While the above is technically accurate, I'm not sure that it communicates very well. So I decided to stop being wishy washy and just show straight up what I'm talking about.In favor of Zerene Stacker, it gives cleaner images (less halo & stacking mush), especially for deep high magnification stacks. If you are interested in stereo/rocking 3D views, then another difference is that Zerene's method works well for all subjects, where Helicon's method only works well with smooth opaque surfaces.
Regarding halos, here's the same stack processed through ZS PMax and HF Methods A and B. These are unretouched and unmodified, processed with default parameters in all cases, using current versions of both programs. This is the head of a fruit fly, shot through a 10X microscope objective, HERE.
Regarding stacking mush, here's the same stack processed through ZS PMax and HF Methods A and B. These are unretouched and unmodified, processed with default parameters in all cases. Subject is the papillate stigma of a maple flower, HERE.
Here's an example with issues in both stacking mush and halos. It's a pair of dandelion seeds, shown in their entirety HERE. Processed through ZS DMap and HF Methods A and B, unretouched and unmodified, processed with default parameters. (The undersides of both seeds and the OOF background between them are good places to consider.)
Regarding stereo, here's the same stack processed through ZS PMax and HF Method B (the only that supports stereo output). Again unretouched and unmodified, processed with default parameters, except that for HF I've selected the highest quality surface. Subject is a hobo spider, HERE.
If you don't immediately see the difference in these pairs, then consider the bristles on the front legs. In the HF image, some of the big bristles are simply missing, and the rest of them look like they've been greased back against the cuticle or are streaming off the legs and pointing back toward the balsa block. This is a fundamental characteristic of the 3D surface approach used by HF. If your subject really does have a smooth surface with no overlaps or discontinuities, then the HF approach works great. If the subject does have overlaps or discontinuities, then the 3D surface approach does what you see here.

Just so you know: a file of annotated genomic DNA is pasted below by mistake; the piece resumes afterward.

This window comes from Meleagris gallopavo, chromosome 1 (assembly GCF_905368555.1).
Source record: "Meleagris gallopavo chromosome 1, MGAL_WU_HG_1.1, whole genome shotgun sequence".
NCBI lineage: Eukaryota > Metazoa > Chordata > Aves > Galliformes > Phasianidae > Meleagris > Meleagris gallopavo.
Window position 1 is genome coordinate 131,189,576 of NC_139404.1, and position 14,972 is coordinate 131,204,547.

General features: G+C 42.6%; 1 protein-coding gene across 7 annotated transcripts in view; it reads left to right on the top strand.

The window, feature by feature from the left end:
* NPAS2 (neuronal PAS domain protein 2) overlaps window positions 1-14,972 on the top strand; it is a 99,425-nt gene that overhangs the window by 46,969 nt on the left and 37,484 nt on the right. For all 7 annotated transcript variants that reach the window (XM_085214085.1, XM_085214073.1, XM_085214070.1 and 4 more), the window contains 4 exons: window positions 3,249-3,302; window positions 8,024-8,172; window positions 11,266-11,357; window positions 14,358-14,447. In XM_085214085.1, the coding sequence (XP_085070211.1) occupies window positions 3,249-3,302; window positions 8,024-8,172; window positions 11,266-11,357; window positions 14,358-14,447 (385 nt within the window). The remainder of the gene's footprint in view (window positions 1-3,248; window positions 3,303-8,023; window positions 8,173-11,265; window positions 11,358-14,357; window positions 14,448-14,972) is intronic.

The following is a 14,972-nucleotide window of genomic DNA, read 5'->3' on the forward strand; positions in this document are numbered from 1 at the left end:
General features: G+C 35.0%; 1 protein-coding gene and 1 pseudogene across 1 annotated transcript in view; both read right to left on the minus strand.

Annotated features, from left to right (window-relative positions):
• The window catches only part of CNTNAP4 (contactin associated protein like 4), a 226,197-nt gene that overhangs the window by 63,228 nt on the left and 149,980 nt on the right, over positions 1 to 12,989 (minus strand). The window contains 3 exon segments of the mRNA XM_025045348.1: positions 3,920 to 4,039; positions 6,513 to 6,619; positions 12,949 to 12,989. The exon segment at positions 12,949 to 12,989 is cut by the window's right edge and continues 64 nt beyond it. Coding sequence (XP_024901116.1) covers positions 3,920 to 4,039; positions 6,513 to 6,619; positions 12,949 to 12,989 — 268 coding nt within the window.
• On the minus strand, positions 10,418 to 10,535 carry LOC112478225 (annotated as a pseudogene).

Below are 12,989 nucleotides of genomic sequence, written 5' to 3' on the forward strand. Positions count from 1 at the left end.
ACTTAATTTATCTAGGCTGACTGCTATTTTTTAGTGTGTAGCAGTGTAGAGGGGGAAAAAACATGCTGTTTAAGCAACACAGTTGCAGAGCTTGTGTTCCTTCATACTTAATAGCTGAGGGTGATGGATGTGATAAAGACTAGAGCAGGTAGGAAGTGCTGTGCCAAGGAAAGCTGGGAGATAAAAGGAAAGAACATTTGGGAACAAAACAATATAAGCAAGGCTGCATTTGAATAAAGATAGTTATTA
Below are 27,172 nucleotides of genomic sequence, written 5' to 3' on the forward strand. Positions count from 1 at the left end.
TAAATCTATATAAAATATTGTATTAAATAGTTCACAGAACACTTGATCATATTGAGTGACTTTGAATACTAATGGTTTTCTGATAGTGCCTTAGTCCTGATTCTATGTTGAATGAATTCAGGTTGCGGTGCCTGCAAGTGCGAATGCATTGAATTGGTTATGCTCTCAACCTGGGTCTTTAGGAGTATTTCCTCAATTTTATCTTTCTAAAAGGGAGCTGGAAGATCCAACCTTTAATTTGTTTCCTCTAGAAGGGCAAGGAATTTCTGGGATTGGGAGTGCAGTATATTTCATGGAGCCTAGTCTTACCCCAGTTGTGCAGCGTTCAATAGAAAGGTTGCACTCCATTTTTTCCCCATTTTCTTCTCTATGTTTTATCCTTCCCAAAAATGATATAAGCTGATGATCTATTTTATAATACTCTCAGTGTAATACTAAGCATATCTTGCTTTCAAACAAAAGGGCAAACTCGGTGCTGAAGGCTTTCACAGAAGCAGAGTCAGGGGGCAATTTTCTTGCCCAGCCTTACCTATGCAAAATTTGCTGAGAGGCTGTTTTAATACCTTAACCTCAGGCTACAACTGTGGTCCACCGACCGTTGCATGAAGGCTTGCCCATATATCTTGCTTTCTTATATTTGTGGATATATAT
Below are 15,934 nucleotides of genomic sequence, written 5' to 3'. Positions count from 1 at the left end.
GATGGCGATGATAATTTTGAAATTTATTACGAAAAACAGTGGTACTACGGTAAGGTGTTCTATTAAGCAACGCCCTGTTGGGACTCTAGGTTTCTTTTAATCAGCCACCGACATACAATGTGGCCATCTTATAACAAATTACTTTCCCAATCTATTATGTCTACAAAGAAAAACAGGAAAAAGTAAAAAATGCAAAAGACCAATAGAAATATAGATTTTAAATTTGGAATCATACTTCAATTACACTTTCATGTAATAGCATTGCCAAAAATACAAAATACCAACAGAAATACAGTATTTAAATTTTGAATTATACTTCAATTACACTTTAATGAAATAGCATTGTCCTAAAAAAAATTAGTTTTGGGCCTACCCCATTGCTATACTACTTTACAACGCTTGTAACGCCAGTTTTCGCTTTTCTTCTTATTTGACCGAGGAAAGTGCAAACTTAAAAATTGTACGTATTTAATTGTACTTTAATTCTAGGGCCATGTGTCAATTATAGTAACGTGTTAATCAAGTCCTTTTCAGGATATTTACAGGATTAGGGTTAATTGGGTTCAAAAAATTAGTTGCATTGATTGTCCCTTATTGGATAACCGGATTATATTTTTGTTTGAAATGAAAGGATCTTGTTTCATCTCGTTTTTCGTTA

I have the usual conflict of interest in this post. Because I wrote Zerene Stacker, I imagine the reader will presume that I've somehow fudged the demo to make ZS look good. I mean, the comparisons are pretty striking, at least to my eyes. But nope, no fudging -- everything is exactly as stated.
What I have done, I frankly confess, is to deliberately choose subjects that illustrate what happens outside the range where Helicon does well.
This approach goes directly counter to reviewers' common practice of choosing some easy subject that every software handles well, and then structuring the review as "well, they all do great work, so let's talk about other stuff".
The reason I choose to make the comparison like this is that these are the sorts of subjects and issues that I have faced from Day 1 in my own photography.
I've used Helicon Focus since 2004 (before it even had image alignment, let alone retouching). For a long time I recommended it as "best of breed". It's a great tool for a lot of purposes.
However, the roots of Helicon Focus appear to be firmly planted in what to me are "shallow low magnification stacks", with subject field widths of a few inches and larger. When used with deeper stacks at higher magnification, it develops the issues shown above. At the same time, the design of its retouching capability becomes less effective because depth navigation is slow and all you can do is clone from source images to a single output image.
It was exactly those considerations that prompted me, in 2008, to begin development of a new tool designed from a clean start to focus on the stuff I cared about: deep high magnification stacks.
Zerene Stacker is the result. It's not perfect, but for what I do it's a big improvement. Your mileage may vary.
Hope this helps. At least now you'll know for sure what I'm talking about.